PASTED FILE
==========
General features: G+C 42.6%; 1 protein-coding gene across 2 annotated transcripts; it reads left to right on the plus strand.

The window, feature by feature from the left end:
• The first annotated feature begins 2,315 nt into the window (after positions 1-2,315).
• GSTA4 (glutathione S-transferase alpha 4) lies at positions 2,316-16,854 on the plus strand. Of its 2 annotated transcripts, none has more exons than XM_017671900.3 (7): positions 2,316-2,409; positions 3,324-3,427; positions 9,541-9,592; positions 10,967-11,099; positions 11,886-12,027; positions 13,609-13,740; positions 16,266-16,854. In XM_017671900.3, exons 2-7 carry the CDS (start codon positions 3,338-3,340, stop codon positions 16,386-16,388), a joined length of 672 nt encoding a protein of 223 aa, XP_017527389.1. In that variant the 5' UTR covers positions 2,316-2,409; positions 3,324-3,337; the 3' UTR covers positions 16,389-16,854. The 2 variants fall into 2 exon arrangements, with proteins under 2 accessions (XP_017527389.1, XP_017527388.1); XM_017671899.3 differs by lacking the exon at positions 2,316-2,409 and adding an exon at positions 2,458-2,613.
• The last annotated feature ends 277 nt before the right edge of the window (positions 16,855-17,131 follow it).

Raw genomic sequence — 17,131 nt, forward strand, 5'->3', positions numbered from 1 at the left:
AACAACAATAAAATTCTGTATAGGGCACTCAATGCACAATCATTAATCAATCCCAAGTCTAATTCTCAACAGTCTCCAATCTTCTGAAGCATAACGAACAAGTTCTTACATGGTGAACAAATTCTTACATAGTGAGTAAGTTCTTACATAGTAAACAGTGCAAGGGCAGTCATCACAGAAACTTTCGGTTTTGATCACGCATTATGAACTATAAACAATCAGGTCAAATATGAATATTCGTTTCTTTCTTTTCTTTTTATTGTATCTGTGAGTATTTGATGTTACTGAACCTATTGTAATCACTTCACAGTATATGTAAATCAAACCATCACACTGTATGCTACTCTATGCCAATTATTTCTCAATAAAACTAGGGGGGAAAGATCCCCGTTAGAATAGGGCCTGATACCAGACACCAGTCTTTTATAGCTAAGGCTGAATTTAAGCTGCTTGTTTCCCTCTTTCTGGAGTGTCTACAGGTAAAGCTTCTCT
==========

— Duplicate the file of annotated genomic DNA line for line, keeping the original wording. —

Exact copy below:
General features: G+C 42.6%; 1 protein-coding gene across 2 annotated transcripts; it reads left to right on the plus strand.

The window, feature by feature from the left end:
• The first annotated feature begins 2,315 nt into the window (after positions 1-2,315).
• GSTA4 (glutathione S-transferase alpha 4) lies at positions 2,316-16,854 on the plus strand. Of its 2 annotated transcripts, none has more exons than XM_017671900.3 (7): positions 2,316-2,409; positions 3,324-3,427; positions 9,541-9,592; positions 10,967-11,099; positions 11,886-12,027; positions 13,609-13,740; positions 16,266-16,854. In XM_017671900.3, exons 2-7 carry the CDS (start codon positions 3,338-3,340, stop codon positions 16,386-16,388), a joined length of 672 nt encoding a protein of 223 aa, XP_017527389.1. In that variant the 5' UTR covers positions 2,316-2,409; positions 3,324-3,337; the 3' UTR covers positions 16,389-16,854. The 2 variants fall into 2 exon arrangements, with proteins under 2 accessions (XP_017527389.1, XP_017527388.1); XM_017671899.3 differs by lacking the exon at positions 2,316-2,409 and adding an exon at positions 2,458-2,613.
• The last annotated feature ends 277 nt before the right edge of the window (positions 16,855-17,131 follow it).

Raw genomic sequence — 17,131 nt, forward strand, 5'->3', positions numbered from 1 at the left:
AACAACAATAAAATTCTGTATAGGGCACTCAATGCACAATCATTAATCAATCCCAAGTCTAATTCTCAACAGTCTCCAATCTTCTGAAGCATAACGAACAAGTTCTTACATGGTGAACAAATTCTTACATAGTGAGTAAGTTCTTACATAGTAAACAGTGCAAGGGCAGTCATCACAGAAACTTTCGGTTTTGATCACGCATTATGAACTATAAACAATCAGGTCAAATATGAATATTCGTTTCTTTCTTTTCTTTTTATTGTATCTGTGAGTATTTGATGTTACTGAACCTATTGTAATCACTTCACAGTATATGTAAATCAAACCATCACACTGTATGCTACTCTATGCCAATTATTTCTCAATAAAACTAGGGGGGAAAGATCCCCGTTAGAATAGGGCCTGATACCAGACACCAGTCTTTTATAGCTAAGGCTGAATTTAAGCTGCTTGTTTCCCTCTTTCTGGAGTGTCTACAGGTAAAGCTTCTCT